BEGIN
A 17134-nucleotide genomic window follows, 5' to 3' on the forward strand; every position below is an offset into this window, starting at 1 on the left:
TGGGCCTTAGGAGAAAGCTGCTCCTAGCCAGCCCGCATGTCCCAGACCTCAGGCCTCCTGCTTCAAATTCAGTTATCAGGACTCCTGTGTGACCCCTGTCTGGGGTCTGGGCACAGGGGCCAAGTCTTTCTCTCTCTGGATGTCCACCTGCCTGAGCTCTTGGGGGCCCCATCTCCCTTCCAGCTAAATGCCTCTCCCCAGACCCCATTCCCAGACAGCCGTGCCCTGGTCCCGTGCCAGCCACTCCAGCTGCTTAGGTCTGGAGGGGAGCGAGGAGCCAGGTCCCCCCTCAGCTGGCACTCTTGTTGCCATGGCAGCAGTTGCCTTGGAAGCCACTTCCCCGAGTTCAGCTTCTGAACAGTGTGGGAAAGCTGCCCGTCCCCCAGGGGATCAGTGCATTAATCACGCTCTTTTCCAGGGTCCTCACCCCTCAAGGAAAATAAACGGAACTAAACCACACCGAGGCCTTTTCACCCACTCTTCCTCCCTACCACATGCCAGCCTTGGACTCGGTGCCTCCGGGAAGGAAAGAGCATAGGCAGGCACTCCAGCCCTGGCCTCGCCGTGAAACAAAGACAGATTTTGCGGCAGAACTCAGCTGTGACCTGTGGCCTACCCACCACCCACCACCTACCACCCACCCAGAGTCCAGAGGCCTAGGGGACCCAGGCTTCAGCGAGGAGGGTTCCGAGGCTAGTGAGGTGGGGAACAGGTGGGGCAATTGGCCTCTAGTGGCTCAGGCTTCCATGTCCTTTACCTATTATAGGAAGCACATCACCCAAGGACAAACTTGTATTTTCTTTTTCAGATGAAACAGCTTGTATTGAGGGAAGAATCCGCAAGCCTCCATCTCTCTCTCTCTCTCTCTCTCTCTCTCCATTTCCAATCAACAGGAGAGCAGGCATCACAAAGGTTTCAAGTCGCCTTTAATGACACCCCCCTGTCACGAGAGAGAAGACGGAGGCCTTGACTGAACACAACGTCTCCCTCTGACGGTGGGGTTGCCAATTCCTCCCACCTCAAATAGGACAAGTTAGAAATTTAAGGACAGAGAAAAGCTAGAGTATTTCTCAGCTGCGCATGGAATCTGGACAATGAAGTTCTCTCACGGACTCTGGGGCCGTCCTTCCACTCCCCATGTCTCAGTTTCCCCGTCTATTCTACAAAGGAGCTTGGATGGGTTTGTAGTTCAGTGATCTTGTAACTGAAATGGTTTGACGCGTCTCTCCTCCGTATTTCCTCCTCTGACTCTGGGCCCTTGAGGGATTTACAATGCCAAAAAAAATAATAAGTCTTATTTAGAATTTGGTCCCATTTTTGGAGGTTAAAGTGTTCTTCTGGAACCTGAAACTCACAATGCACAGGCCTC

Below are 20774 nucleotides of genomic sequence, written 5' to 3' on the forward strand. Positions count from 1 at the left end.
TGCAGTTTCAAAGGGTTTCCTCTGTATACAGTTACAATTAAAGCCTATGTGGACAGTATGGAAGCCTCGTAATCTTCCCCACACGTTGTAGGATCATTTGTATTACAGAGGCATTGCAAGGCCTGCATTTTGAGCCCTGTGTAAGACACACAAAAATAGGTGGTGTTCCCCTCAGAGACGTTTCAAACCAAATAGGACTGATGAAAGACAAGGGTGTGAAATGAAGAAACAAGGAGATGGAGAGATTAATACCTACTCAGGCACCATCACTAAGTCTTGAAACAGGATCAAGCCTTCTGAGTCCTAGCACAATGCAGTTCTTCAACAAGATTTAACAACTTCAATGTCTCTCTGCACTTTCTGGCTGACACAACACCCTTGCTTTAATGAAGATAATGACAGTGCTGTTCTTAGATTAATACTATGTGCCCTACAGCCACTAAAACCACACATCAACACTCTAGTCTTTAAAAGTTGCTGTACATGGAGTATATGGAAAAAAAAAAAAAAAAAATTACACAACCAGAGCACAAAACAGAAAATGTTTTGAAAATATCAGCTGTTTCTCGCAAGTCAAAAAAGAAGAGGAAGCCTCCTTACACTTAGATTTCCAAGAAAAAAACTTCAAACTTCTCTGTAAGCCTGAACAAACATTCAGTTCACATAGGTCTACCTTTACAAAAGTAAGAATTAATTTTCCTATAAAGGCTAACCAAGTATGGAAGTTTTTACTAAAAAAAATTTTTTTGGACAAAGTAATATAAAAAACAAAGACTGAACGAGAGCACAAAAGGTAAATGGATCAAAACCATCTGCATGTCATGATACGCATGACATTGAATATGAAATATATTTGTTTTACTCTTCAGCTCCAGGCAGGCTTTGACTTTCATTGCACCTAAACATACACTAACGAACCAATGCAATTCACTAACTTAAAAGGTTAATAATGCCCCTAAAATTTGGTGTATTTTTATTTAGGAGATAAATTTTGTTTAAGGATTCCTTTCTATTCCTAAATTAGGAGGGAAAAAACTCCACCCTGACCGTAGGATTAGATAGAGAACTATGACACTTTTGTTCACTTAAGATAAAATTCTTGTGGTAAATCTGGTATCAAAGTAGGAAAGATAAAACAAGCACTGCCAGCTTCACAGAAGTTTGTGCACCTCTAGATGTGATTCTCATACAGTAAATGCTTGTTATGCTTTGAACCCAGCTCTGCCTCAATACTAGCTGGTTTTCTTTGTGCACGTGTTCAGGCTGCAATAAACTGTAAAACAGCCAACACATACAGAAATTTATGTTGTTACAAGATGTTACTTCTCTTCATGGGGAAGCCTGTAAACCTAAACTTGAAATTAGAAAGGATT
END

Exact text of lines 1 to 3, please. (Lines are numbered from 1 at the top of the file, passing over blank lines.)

A 17134-nucleotide genomic window follows, 5' to 3' on the forward strand; every position below is an offset into this window, starting at 1 on the left:
TGGGCCTTAGGAGAAAGCTGCTCCTAGCCAGCCCGCATGTCCCAGACCTCAGGCCTCCTGCTTCAAATTCAGTTATCAGGACTCCTGTGTGACCCCTGTCTGGGGTCTGGGCACAGGGGCCAAGTCTTTCTCTCTCTGGATGTCCACCTGCCTGAGCTCTTGGGGGCCCCATCTCCCTTCCAGCTAAATGCCTCTCCCCAGACCCCATTCCCAGACAGCCGTGCCCTGGTCCCGTGCCAGCCACTCCAGCTGCTTAGGTCTGGAGGGGAGCGAGGAGCCAGGTCCCCCCTCAGCTGGCACTCTTGTTGCCATGGCAGCAGTTGCCTTGGAAGCCACTTCCCCGAGTTCAGCTTCTGAACAGTGTGGGAAAGCTGCCCGTCCCCCAGGGGATCAGTGCATTAATCACGCTCTTTTCCAGGGTCCTCACCCCTCAAGGAAAATAAACGGAACTAAACCACACCGAGGCCTTTTCACCCACTCTTCCTCCCTACCACATGCCAGCCTTGGACTCGGTGCCTCCGGGAAGGAAAGAGCATAGGCAGGCACTCCAGCCCTGGCCTCGCCGTGAAACAAAGACAGATTTTGCGGCAGAACTCAGCTGTGACCTGTGGCCTACCCACCACCCACCACCTACCACCCACCCAGAGTCCAGAGGCCTAGGGGACCCAGGCTTCAGCGAGGAGGGTTCCGAGGCTAGTGAGGTGGGGAACAGGTGGGGCAATTGGCCTCTAGTGGCTCAGGCTTCCATGTCCTTTACCTATTATAGGAAGCACATCACCCAAGGACAAACTTGTATTTTCTTTTTCAGATGAAACAGCTTGTATTGAGGGAAGAATCCGCAAGCCTCCATCTCTCTCTCTCTCTCTCTCTCTCTCTCCATTTCCAATCAACAGGAGAGCAGGCATCACAAAGGTTTCAAGTCGCCTTTAATGACACCCCCCTGTCACGAGAGAGAAGACGGAGGCCTTGACTGAACACAACGTCTCCCTCTGACGGTGGGGTTGCCAATTCCTCCCACCTCAAATAGGACAAGTTAGAAATTTAAGGACAGAGAAAAGCTAGAGTATTTCTCAGCTGCGCATGGAATCTGGACAATGAAGTTCTCTCACGGACTCTGGGGCCGTCCTTCCACTCCCCATGTCTCAGTTTCCCCGTCTATTCTACAAAGGAGCTTGGATGGGTTTGTAGTTCAGTGATCTTGTAACTGAAATGGTTTGACGCGTCTCTCCTCCGTATTTCCTCCTCTGACTCTGGGCCCTTGAGGGATTTACAATGCCAAAAAAAATAATAAGTCTTATTTAGAATTTGGTCCCATTTTTGGAGGTTAAAGTGTTCTTCTGGAACCTGAAACTCACAATGCACAGGCCTC

Below are 20774 nucleotides of genomic sequence, written 5' to 3' on the forward strand. Positions count from 1 at the left end.